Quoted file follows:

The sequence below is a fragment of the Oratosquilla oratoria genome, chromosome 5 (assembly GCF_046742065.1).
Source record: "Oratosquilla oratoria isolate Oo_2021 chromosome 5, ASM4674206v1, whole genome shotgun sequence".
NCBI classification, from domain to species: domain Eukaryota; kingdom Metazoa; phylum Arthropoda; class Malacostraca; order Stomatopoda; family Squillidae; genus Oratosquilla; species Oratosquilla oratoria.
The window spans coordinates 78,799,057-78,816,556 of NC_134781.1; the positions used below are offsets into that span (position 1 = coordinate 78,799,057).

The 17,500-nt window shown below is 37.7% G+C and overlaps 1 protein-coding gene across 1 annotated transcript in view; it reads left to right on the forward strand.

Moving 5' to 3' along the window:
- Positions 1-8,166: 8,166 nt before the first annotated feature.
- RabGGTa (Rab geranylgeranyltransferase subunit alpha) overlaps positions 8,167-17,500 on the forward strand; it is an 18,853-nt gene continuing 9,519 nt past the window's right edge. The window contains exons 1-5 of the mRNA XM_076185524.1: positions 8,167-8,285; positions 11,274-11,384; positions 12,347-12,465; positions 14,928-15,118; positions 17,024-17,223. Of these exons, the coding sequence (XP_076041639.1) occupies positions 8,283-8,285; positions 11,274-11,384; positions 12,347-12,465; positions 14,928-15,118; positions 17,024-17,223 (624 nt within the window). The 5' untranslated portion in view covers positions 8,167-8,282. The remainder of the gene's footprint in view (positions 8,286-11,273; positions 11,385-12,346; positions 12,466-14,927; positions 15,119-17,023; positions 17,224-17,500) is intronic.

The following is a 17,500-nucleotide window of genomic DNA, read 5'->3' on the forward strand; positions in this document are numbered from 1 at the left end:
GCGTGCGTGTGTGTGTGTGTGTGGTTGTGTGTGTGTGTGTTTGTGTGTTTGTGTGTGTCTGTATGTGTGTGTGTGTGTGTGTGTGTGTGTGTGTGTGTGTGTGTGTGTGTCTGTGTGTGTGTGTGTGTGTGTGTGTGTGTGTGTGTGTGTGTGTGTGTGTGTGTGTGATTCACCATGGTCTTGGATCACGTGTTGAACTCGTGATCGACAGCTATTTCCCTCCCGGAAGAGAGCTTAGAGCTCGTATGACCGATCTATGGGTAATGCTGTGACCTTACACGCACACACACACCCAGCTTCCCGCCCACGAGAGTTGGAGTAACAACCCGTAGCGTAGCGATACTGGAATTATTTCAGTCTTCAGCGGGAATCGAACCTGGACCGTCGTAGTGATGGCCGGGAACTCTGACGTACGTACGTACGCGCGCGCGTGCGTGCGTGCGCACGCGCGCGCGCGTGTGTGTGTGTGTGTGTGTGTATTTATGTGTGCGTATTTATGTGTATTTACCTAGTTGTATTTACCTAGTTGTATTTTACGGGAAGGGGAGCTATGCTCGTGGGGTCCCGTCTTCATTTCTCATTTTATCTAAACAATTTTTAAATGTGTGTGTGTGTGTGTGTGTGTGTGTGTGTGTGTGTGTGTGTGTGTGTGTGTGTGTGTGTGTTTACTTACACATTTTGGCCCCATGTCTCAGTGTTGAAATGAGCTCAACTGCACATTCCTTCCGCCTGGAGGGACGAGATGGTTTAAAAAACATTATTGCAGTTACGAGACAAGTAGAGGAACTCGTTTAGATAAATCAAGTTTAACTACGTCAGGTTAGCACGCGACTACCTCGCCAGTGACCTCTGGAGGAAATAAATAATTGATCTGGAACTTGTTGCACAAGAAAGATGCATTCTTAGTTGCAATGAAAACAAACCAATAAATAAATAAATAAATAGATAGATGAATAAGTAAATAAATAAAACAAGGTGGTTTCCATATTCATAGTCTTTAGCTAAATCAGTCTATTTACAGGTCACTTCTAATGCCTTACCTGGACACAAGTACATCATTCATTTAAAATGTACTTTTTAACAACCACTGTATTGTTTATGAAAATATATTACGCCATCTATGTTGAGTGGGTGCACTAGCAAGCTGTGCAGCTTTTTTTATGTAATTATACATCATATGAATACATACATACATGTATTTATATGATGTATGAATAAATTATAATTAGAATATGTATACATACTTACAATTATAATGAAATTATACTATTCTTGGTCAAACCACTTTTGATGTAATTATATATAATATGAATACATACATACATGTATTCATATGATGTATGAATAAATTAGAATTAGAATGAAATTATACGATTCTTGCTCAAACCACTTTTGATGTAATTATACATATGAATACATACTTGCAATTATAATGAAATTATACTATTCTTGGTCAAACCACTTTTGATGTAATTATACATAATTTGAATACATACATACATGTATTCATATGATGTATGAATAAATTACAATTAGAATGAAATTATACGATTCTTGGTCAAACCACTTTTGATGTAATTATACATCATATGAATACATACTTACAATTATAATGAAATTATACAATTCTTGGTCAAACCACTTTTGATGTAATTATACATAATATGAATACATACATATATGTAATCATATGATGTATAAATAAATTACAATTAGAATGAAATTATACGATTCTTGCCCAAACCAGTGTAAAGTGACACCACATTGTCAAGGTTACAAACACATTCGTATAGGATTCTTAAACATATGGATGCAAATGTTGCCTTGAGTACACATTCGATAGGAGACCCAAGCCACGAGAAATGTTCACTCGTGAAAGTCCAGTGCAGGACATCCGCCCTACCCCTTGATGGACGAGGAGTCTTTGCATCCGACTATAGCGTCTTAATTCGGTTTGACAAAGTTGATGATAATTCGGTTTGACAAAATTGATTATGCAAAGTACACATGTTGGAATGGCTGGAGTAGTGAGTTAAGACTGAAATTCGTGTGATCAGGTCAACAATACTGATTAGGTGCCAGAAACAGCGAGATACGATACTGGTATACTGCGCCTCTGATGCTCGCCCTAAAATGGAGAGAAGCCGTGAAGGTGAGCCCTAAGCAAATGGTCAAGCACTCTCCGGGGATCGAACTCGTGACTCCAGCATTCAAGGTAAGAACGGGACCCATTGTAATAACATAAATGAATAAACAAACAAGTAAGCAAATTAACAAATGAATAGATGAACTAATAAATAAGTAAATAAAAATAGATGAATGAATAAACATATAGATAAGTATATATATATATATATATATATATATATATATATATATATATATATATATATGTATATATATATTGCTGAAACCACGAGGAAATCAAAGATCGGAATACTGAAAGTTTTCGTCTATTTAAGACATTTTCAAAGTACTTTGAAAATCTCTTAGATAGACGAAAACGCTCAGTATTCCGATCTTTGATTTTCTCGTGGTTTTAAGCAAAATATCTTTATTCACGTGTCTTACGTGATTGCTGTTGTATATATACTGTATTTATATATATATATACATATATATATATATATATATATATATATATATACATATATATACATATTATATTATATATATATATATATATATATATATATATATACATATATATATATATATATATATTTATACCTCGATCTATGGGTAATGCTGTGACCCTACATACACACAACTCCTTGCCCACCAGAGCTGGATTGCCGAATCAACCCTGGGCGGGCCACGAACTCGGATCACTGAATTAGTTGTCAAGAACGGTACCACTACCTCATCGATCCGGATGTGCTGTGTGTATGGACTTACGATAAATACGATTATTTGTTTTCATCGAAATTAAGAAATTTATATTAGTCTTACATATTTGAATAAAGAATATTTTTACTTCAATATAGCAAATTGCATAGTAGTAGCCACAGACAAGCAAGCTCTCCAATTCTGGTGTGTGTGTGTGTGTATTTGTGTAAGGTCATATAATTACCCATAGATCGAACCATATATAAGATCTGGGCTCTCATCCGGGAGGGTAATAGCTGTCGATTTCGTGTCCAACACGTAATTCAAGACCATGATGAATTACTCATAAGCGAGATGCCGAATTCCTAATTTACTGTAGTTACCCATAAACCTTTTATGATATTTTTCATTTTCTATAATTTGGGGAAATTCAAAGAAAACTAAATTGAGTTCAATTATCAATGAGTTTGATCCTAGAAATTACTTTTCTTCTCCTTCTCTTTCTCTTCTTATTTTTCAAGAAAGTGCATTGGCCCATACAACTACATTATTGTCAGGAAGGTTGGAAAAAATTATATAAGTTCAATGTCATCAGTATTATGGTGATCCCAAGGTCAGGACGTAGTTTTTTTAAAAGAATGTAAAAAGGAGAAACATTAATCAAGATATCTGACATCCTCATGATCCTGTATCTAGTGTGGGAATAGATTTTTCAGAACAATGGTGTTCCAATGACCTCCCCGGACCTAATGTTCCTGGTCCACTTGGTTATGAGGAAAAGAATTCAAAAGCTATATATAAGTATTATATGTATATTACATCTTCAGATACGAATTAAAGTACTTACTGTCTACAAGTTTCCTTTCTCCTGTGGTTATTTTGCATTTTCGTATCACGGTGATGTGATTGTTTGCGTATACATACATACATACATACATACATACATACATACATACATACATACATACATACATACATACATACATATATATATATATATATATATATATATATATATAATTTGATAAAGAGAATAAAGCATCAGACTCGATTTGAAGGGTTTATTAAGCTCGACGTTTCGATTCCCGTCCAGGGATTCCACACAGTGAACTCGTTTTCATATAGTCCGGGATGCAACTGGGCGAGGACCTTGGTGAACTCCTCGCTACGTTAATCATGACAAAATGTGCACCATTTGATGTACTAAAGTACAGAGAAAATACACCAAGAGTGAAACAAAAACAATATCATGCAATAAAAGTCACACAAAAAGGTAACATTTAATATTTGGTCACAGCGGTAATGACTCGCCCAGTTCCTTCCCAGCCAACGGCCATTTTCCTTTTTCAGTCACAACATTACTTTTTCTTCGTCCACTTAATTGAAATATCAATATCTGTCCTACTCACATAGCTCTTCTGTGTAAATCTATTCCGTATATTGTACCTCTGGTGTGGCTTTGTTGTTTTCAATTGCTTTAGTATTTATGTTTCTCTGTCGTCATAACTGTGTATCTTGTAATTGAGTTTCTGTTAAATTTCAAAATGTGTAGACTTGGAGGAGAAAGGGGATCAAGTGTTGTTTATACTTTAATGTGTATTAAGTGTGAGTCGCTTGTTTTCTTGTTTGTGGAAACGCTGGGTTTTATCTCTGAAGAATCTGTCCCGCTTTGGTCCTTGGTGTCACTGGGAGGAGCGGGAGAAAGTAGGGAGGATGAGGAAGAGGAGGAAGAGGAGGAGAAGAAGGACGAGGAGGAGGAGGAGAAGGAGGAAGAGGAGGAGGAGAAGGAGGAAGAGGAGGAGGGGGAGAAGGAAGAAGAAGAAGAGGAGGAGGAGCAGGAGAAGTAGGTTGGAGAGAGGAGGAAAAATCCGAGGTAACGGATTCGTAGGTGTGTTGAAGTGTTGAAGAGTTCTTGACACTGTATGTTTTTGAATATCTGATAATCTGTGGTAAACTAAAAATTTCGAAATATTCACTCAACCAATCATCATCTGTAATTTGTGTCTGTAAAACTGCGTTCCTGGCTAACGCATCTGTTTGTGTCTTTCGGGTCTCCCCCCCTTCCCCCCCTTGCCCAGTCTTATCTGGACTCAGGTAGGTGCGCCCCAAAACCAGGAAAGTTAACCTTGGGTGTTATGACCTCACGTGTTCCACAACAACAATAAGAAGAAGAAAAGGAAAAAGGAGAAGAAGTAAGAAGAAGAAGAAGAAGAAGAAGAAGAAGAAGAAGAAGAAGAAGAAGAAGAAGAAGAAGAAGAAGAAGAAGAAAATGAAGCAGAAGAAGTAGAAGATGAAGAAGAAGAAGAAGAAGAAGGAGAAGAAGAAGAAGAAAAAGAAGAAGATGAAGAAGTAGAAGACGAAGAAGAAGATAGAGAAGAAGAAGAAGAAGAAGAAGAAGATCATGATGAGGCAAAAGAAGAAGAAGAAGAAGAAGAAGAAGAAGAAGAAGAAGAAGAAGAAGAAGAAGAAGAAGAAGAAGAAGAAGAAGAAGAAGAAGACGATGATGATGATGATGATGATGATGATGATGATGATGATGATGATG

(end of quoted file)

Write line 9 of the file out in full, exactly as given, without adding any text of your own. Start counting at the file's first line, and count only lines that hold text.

The following is a 17,500-nucleotide window of genomic DNA, read 5'->3' on the forward strand; positions in this document are numbered from 1 at the left end: